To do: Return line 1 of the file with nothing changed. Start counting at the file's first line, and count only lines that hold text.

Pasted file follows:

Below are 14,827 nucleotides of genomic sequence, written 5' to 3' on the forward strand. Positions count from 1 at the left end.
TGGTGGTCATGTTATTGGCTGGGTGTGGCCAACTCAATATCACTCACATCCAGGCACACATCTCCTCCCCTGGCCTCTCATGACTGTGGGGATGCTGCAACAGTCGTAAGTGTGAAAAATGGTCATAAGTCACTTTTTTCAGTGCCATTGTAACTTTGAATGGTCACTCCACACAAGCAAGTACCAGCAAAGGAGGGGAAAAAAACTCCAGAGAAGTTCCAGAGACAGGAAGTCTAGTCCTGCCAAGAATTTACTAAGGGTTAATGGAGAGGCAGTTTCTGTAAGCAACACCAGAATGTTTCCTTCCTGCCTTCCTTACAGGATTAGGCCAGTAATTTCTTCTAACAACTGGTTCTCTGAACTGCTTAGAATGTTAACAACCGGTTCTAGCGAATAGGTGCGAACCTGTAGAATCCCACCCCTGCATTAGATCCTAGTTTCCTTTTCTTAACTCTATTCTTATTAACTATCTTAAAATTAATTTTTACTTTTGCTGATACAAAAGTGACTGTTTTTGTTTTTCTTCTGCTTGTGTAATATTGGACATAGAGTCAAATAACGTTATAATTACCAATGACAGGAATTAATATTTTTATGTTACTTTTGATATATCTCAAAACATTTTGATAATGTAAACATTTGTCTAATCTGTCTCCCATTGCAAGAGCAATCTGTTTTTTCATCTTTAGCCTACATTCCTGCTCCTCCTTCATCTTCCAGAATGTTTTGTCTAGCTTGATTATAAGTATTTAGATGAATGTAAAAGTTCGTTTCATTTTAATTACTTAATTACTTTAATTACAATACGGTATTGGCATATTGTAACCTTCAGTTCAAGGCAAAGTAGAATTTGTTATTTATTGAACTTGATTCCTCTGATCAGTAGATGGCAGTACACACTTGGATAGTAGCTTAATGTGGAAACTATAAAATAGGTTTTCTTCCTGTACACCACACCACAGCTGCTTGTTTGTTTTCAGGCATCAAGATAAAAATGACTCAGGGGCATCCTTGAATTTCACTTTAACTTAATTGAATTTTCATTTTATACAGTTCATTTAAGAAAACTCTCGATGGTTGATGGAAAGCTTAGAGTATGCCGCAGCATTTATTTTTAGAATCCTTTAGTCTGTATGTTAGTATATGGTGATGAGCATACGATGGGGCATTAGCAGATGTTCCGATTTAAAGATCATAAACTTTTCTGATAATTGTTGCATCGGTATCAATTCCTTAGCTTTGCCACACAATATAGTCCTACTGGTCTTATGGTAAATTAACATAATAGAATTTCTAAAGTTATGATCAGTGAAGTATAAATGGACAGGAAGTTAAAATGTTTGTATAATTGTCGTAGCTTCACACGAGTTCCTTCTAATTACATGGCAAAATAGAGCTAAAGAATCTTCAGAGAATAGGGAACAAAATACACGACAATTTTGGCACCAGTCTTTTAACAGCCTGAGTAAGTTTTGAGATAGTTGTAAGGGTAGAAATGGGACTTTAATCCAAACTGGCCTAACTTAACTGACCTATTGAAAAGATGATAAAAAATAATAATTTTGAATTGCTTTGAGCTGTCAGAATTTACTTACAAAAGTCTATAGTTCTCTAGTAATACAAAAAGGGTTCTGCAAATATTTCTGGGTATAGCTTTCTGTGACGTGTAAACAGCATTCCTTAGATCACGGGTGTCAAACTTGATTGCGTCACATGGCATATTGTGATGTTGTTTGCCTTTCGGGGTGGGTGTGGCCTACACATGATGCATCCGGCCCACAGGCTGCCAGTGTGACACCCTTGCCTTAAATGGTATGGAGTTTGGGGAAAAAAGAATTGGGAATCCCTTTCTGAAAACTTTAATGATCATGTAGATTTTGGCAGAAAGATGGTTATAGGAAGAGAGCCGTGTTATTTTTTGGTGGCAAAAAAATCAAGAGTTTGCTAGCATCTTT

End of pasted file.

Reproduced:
Below are 14,827 nucleotides of genomic sequence, written 5' to 3' on the forward strand. Positions count from 1 at the left end.